So much and so little has changed in the last five years in Chaco. The first important thing that has happened is that a man like Ricardo Sandoval, who never thought he would occupy an important job in his life, has become the mayor of El Espinillo.
This is a small town close to an area known as the "Impenetrable" in northern Argentina. The name of the area says it all. It is difficult to access and is far away from the main cities.
Sandoval is a member of the Toba peoples and the first mayor who comes from an indigenous group. "We want them to know that we're like the white people - that we can rule ourselves," he told me.
"The fact that I was elected is a big move but we need much more. Some ministries are ignoring us."
In 2007 this community was plagued by disease and undernourishment. Children were dying. At the time a human rights activist told me that there was apartheid in Argentina, and that the Tobas were condemned.
But people in El Espinillo tell us that the situation has improved since then. There is now a new hospital to treat them and many of them have benefitted from the government's social plans.
So now they are not dying but they are still living in extreme poverty. Celedonia Alegre, who has been diagnosed with tuberculosis, tells us her community is still in need. She still lives in the same adobe house she lived in five years ago.
"I've been suffering from tuberculosis for years and people give us some medicine in the hospital," she said. "But we need much more. Nobody comes to our houses to check on us. We're still forgotten."
Endemic poverty persists. Children are still barefoot, clad in old clothes and attend school sporadically. Their problems are the same problems that poor people face in Argentina every day.
One thing seems to be ongoing since the times we visited that area. Many communities have been displaced by large agricultural companies that have bought off most of the best farming land in the area. Agribusiness is one of the reasons why Argentina's economy has recovered since the crises of 2001.
But what has saved the economy on one side has is making life hard for some indigenous groups. Thousands of Tobas are now living in the slums of Resistencia, Buenos Aires, and provinces like Santa Fe. They used to be able to hunt and gather in their lands but now they are no longer able to do so.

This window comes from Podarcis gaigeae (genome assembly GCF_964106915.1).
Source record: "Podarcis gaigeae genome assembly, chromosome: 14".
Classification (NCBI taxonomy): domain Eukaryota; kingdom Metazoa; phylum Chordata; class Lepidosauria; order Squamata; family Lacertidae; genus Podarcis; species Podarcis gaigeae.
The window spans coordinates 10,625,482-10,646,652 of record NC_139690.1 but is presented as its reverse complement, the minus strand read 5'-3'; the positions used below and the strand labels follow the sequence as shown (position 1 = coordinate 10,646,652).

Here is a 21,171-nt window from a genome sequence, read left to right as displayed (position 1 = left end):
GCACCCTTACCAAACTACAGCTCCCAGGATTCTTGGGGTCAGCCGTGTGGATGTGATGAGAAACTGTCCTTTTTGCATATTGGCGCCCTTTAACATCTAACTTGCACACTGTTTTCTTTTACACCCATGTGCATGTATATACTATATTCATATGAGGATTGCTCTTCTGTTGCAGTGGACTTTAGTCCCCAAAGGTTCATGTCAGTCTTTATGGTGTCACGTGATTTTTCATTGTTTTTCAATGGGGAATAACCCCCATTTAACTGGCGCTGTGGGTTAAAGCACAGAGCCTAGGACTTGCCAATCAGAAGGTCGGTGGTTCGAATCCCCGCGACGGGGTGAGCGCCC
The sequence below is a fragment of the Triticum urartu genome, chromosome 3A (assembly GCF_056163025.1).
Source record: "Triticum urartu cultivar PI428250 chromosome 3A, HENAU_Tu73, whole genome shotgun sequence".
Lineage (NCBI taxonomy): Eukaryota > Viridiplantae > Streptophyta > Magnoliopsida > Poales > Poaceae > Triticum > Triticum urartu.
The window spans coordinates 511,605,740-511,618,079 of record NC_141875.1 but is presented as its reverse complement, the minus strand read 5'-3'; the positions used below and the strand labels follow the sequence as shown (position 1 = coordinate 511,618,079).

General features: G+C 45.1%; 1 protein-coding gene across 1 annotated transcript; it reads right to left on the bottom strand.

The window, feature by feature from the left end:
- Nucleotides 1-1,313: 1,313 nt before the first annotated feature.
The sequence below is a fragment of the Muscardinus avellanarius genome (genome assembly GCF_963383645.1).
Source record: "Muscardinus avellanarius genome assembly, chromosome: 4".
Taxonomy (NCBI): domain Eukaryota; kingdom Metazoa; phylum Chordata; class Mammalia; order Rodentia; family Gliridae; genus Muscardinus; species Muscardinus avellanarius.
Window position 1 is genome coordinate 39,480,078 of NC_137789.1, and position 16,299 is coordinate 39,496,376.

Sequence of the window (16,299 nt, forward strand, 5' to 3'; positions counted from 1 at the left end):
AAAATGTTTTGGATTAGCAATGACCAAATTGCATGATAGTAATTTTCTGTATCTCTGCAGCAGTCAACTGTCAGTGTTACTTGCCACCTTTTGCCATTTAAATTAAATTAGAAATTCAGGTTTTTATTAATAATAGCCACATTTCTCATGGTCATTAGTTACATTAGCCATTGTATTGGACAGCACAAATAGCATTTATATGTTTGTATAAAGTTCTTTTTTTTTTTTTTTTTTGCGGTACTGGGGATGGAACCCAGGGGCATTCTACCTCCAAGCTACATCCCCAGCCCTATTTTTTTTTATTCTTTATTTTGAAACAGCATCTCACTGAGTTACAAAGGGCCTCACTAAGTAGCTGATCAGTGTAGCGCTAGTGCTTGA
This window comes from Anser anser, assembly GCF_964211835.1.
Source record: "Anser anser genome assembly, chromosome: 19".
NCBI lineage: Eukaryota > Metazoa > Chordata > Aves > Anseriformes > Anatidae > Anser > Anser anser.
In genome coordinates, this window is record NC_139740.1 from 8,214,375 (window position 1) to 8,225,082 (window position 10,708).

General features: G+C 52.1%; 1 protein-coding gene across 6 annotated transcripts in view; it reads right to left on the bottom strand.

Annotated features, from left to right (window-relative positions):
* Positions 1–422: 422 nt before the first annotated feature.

Back in the city, they are struggling to adapt to life in the slums of the provincial capital, Resistencia. Luis Garcia, the chief of this group, says that he and his people are facing new problems.
"We're asking for work now for the Toba community, scholarships, shoes ... Our teenagers are suffering from drug and alcohol addiction. In the city we're still discriminated against," he told me.
On Friday Amnesty International demanded the Argentine government halt its policy to exclude indigenous groups from their territories something that threatens their subsistence and violates their rights to life, development, culture and health.
"State interest, agricultural projects and extractive industries as well as granting lands to companies are expelling indigenous groups from their territory," said Amnesty's Mariela Belski.
Argentina's economy has become reliant on the soya bean. Instead of confronting agricultural businesses that are pushing indigenous groups towards the city, the government is giving away social programmes to contain the consequences. The problem is that those families continue to be poor and are now dependent on the state.
Last month a UN special envoy for indigenous rights, James Anaya, said that there is a lack of effort by the state and provincial governments to help indigenous groups. He also said that in comparison with non-indigenous groups, people like the Tobas and other ethnic groups show low levels of social and economic development.